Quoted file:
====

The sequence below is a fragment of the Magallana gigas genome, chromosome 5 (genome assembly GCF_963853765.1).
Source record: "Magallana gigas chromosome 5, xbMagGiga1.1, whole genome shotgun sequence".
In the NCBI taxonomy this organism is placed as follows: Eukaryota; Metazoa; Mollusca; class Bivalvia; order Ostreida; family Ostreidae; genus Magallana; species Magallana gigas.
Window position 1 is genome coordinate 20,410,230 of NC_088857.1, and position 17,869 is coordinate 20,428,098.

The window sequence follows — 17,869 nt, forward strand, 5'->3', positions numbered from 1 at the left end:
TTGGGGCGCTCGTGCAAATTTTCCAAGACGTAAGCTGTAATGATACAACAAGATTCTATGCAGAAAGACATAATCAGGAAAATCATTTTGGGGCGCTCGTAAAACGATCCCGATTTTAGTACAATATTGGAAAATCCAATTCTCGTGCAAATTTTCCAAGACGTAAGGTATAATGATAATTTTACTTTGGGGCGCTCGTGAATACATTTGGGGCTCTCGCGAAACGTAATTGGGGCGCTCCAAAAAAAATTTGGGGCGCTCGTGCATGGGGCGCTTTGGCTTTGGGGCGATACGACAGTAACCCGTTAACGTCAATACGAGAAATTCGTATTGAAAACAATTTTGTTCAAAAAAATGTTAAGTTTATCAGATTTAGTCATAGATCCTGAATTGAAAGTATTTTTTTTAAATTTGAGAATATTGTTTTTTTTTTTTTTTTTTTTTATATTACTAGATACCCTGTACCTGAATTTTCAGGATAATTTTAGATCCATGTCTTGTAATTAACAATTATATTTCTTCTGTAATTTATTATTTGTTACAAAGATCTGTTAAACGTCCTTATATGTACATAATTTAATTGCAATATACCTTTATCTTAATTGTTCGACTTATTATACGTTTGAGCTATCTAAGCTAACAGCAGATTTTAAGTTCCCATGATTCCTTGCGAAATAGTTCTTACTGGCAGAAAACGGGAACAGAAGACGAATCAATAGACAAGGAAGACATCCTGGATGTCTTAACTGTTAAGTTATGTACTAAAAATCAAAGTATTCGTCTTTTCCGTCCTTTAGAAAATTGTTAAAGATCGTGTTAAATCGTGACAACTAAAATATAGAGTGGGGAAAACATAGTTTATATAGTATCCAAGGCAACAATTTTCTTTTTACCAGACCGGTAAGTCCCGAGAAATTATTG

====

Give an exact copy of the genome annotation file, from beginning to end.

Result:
The sequence below is a fragment of the Magallana gigas genome, chromosome 5 (genome assembly GCF_963853765.1).
Source record: "Magallana gigas chromosome 5, xbMagGiga1.1, whole genome shotgun sequence".
In the NCBI taxonomy this organism is placed as follows: Eukaryota; Metazoa; Mollusca; class Bivalvia; order Ostreida; family Ostreidae; genus Magallana; species Magallana gigas.
Window position 1 is genome coordinate 20,410,230 of NC_088857.1, and position 17,869 is coordinate 20,428,098.

The window sequence follows — 17,869 nt, forward strand, 5'->3', positions numbered from 1 at the left end:
TTGGGGCGCTCGTGCAAATTTTCCAAGACGTAAGCTGTAATGATACAACAAGATTCTATGCAGAAAGACATAATCAGGAAAATCATTTTGGGGCGCTCGTAAAACGATCCCGATTTTAGTACAATATTGGAAAATCCAATTCTCGTGCAAATTTTCCAAGACGTAAGGTATAATGATAATTTTACTTTGGGGCGCTCGTGAATACATTTGGGGCTCTCGCGAAACGTAATTGGGGCGCTCCAAAAAAAATTTGGGGCGCTCGTGCATGGGGCGCTTTGGCTTTGGGGCGATACGACAGTAACCCGTTAACGTCAATACGAGAAATTCGTATTGAAAACAATTTTGTTCAAAAAAATGTTAAGTTTATCAGATTTAGTCATAGATCCTGAATTGAAAGTATTTTTTTTAAATTTGAGAATATTGTTTTTTTTTTTTTTTTTTTTTATATTACTAGATACCCTGTACCTGAATTTTCAGGATAATTTTAGATCCATGTCTTGTAATTAACAATTATATTTCTTCTGTAATTTATTATTTGTTACAAAGATCTGTTAAACGTCCTTATATGTACATAATTTAATTGCAATATACCTTTATCTTAATTGTTCGACTTATTATACGTTTGAGCTATCTAAGCTAACAGCAGATTTTAAGTTCCCATGATTCCTTGCGAAATAGTTCTTACTGGCAGAAAACGGGAACAGAAGACGAATCAATAGACAAGGAAGACATCCTGGATGTCTTAACTGTTAAGTTATGTACTAAAAATCAAAGTATTCGTCTTTTCCGTCCTTTAGAAAATTGTTAAAGATCGTGTTAAATCGTGACAACTAAAATATAGAGTGGGGAAAACATAGTTTATATAGTATCCAAGGCAACAATTTTCTTTTTACCAGACCGGTAAGTCCCGAGAAATTATTG